The development of a vision-saving treatment for people with retinitis pigmentosa (RP) is getting a major boost thanks to the formation of the French biotech SparingVision to move it into a clinical trial and out to the international marketplace.
A spin-off of the Institut de la Vision, SparingVision was established to clinically develop and commercialize a protein known as rod-derived cone-viability factor (RdCVF). The emerging therapy performed well in several previous lab studies funded by the Foundation Fighting Blindness. SparingVision’s goal is to launch a clinical trial for the protein in 2019.
The Foundation Fighting Blindness Clinical Research Institute (FFB-CRI), Bpifrance — Biotechnology Acceleration Fund and Innovative Biotherapies and Rare Diseases Funds created by the French national program (BPI), and the Fondation Voir et Entendre (FVE) have announced a total of €15.5 million in tranche funding for the development of RdCVF. FFB-CRI and BPI are each investing €7 million with FVE providing €1.5 million.
SparingVision also received a €300,000 award known as the Honor Prize from the French Ministry of Research. The award is given to new, innovative companies in France competing in a national contest.
RdCVF is a naturally occurring protein in the retina identified by SparingVision co-founders José Sahel, MD, and Thierry Léveillard, PhD, at the Institut de la Vision. The scientists demonstrated in laboratory studies that RdCVF prevented or slowed the degeneration of cones, the cells in the retina that provide central and color vision and enable people to read, drive, and recognize faces. RdCVF is naturally secreted by rods, the retinal cells that provide night and peripheral vision.
RP is a genetic condition affecting about two million people worldwide. The retinal disease is usually diagnosed in childhood, progressively leading to legal or total blindness in adulthood. RP initially affects rods. The progressive loss of rods leads to loss of cones. There are currently no therapies for RP.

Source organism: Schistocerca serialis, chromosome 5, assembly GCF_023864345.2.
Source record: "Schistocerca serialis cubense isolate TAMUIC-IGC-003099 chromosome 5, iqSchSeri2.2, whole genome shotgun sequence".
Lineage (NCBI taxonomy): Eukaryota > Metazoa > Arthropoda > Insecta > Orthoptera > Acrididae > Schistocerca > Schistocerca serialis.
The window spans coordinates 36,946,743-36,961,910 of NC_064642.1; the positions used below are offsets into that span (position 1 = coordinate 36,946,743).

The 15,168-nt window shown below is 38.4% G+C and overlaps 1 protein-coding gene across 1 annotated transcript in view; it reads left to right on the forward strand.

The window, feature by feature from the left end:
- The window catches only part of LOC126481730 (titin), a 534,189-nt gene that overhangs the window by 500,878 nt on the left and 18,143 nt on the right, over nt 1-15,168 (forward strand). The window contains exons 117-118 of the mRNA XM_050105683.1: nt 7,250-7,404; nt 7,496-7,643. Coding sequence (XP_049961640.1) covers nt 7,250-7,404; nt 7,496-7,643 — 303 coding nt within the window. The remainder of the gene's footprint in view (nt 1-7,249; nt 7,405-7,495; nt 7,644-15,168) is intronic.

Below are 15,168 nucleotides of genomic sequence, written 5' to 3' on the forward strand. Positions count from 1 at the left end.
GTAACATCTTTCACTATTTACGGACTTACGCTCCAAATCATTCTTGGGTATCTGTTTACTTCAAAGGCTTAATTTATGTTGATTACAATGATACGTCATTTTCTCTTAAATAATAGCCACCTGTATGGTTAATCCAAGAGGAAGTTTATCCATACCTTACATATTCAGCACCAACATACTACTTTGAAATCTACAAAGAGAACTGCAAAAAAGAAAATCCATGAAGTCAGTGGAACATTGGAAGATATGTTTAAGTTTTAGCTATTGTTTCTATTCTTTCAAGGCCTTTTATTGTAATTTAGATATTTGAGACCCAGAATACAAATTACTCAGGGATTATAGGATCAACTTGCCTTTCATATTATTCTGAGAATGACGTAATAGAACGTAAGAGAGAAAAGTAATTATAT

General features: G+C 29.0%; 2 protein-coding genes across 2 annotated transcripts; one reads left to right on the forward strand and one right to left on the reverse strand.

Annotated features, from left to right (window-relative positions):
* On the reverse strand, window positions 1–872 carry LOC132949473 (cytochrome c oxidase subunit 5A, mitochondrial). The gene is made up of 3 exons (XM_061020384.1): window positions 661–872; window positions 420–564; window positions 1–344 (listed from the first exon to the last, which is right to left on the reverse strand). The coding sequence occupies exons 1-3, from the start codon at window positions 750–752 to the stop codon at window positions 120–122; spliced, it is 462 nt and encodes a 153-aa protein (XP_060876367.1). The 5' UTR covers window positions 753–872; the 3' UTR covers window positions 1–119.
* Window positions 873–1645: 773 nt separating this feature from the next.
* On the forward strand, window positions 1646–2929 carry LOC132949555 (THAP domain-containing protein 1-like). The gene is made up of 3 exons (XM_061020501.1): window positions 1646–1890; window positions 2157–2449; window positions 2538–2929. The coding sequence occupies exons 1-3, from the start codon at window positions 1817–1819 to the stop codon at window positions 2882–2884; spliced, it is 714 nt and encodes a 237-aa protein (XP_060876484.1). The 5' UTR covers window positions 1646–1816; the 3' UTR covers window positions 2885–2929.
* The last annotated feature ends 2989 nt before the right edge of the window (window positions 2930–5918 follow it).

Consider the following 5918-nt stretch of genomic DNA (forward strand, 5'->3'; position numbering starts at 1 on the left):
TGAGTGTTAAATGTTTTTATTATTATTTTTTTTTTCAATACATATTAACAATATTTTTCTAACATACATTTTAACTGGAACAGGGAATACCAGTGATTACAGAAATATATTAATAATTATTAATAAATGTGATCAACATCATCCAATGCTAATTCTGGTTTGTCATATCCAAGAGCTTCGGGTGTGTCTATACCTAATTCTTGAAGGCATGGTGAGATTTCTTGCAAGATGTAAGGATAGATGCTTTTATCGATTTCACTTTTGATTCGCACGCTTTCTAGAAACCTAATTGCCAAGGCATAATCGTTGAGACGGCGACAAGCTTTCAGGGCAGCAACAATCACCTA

“Saving retinal cone cells is critical for preserving vision for people with genetic retinal diseases,” says Dr. Sahel.
“After several years of investigation, we understand the mechanism of action for RdCVF and have demonstrated its strong efficacy in several lab studies,” says Dr. Léveillard.
“SparingVision’s emerging therapy has the potential to save the vision of millions. I am delighted by our partners’ investment to get RdCVF out to the people who desperately need it,” says Florence Allouche Ghrenassia, PharmD, president at SparingVision. She brings 16 years of experience at Assistance Publique Hôopitaux de Paris as TTO Director in advancing innovative early stage therapies into the clinic to her new role.
FFB-CRI provided much of the earlier research funding to develop RdCVF. “We have been excited about this therapy’s potential for saving vision and therefore committed significant resources to boost its development,” says Patricia Zilliox, PhD, FFB-CRI’s chief drug development officer. “The establishment of SparingVision and the investment by our partners are essential to getting the treatment into the marketplace. We are pleased to be a part of this translational process.”